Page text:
Chaplain for CORE Center
|I have been in healthcare chaplaincy now for about twenty years. I had been involved in pastoral and worship ministry in a local church when I felt drawn to explore this profession. At that point I did a unit of Clinical Pastoral Education (CPE) and, challenging as it was, I knew that this was where I belonged vocationally. I followed that CPE unit with a one-year residency at Advocate Lutheran General Hospital in Park Ridge, and subsequently led the Department of Spiritual Services at Resurrection Medical Center (Chicago) for sixteen years. After retiring I met Rev. Tommy Rogers through a mutual acquaintance. I had some awareness of Bishop Anderson House but Tommy shared some ideas that intrigued me, and offered me the chance to do chaplaincy part-time, without the administrative load I had carried previously.
I am passionate about the importance and value of chaplaincy for persons who are dealing with issues of health and/or loss. The prospect of being able to provide spiritual care to persons whose hospital had no professional chaplaincy of their own (Stroger) intrigued me further. The patients I visit have some connection with the CORE Center - the Cook County clinic that specializes in treating people with HIV/AIDS - but while they are hospital inpatients. They are mostly black and mostly poor. Their faith background, when they have one (they often do) is usually Baptist/Pentecostal, and I am quite comfortable praying accordingly (or not), as they wish. Many people of course do not have a "religious" background but it is my conviction that hospitalization by definition raises issues of meaning, by thrusting one into a situation of vulnerability, dependent upon others. Being able to be present to such persons is what my job entails, expressive of our BAH mission statement: "Advancing the well-being of individuals and communities where healthcare meets the human spirit." I get to see firsthand the value of reminding people that they matter, to God, to others; that they are not alone, that there is a community that cares about them and what is going on in their lives.
I live with my wife of forty-six years, Janalee, in Evanston, where we moved in 1976, both of us having grown up in Peoria. I am also a singer/songwriter, whose songs have in some cases been recorded by others (as well as myself), such as Sandy Patti, Noel Paul Stookey, Steve Bell and others. We enjoy singing together, which we do with some regularity. We have three adult children and three grandchildren.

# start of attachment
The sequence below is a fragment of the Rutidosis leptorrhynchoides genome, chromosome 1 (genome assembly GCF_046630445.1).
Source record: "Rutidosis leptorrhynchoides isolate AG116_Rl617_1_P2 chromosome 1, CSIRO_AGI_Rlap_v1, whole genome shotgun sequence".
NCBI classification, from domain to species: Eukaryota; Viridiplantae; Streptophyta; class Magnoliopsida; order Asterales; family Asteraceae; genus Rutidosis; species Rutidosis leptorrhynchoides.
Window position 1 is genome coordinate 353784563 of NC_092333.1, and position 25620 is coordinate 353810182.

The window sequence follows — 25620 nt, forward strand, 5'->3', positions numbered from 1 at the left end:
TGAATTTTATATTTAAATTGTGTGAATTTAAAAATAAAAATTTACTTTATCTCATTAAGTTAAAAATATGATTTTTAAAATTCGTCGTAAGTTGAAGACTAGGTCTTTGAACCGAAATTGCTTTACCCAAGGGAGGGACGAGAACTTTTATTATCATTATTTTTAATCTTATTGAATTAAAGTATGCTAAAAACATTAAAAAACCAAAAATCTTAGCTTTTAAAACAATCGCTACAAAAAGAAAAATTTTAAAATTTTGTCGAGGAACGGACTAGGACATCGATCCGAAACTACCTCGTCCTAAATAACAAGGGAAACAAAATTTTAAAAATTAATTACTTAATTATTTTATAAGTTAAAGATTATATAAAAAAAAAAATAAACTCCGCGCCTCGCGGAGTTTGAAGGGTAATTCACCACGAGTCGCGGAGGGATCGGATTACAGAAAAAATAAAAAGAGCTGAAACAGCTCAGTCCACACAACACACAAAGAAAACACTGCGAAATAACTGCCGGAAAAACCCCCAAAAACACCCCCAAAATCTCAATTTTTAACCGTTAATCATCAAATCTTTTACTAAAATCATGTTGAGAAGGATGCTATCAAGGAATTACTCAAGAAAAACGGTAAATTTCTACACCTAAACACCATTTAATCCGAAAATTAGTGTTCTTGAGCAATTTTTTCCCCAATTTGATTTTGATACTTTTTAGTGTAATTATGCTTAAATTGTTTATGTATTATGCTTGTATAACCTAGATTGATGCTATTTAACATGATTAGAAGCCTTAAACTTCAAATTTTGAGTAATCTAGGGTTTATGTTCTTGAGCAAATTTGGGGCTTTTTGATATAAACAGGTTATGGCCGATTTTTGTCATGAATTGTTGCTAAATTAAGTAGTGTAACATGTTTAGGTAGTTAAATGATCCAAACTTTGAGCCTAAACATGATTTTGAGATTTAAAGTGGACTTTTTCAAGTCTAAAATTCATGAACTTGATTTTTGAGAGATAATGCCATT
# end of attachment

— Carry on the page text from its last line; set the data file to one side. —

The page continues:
B.A.: Lincoln Christian University (Lincoln, Illinois)
Master of Pastoral Studies: Loyola University (Chicago)
Clinical Pastoral Education Residency: Advocate Lutheran General Hospital (Park Ridge)
Board Certification: Association of Professional Chaplains
Director of Development
|My passion for nonprofit work grew after serving as a Julian Year intern for two years with the Episcopal Service Corps. After spending many years volunteering for many different Chicago area organizations, including Bishop Anderson House, I decided to pursue a Master’s Degree in Nonprofit Organizations. After graduating from the University of Georgia with my MA, I came back to Chicago to get to work! After working part-time with BAH and part-time with a music therapy nonprofit (which combines my passion for music and social service), I joined the BAH staff full-time as Director of Development in 2016.
I was born in Charlotte, North Carolina, and grew up in Denver (no, not that Denver—Denver, NC, we call it Denver of the East). I attended the University of North Carolina at Chapel Hill (go Tar Heels!), where I majored in History, and double minored in Music and Native American Studies. Currently, I live in Ravenswood with my boyfriend Nathan and our dog Butch.
Some unusual things about me include:
- My current hobbies includes cake decorating, calligraphy, and watercolor painting.
- I’ve run 6 half marathons, but not brave enough yet to step up to the full 26.2 miles.
- I can play the piano, clarinet, French horn, and sing.
- I can speak a little bit of French, a little bit of Greek, and some Cherokee.
- When I was growing up, I wanted to be a Supreme Court Justice.
As the daughter of a nurse, I know first-hand how important it can be to serve those who give so much of themselves in caring for others. My mother always puts others’ needs before her own, and every time we host a self-care event for nurses, doctors, and social workers, I see her in the face of each of the caregivers with whom we’re working. It fills me with great joy to give hard working caregivers the respite they deserve.
I love that Bishop Anderson House is committed to transformative change. We provide chaplains in places that are hungry for spiritual care. But we do not stop there. We also work to help those places understand the positive impact that spiritual care has for everyone in their whole system, and then convince them to increase their own commitment to spiritual care resources.
I am a rock drummer. In 2008, my band, Berry, toured the Western United States for thirty days, using solely public transportation like Amtrak and Megabus.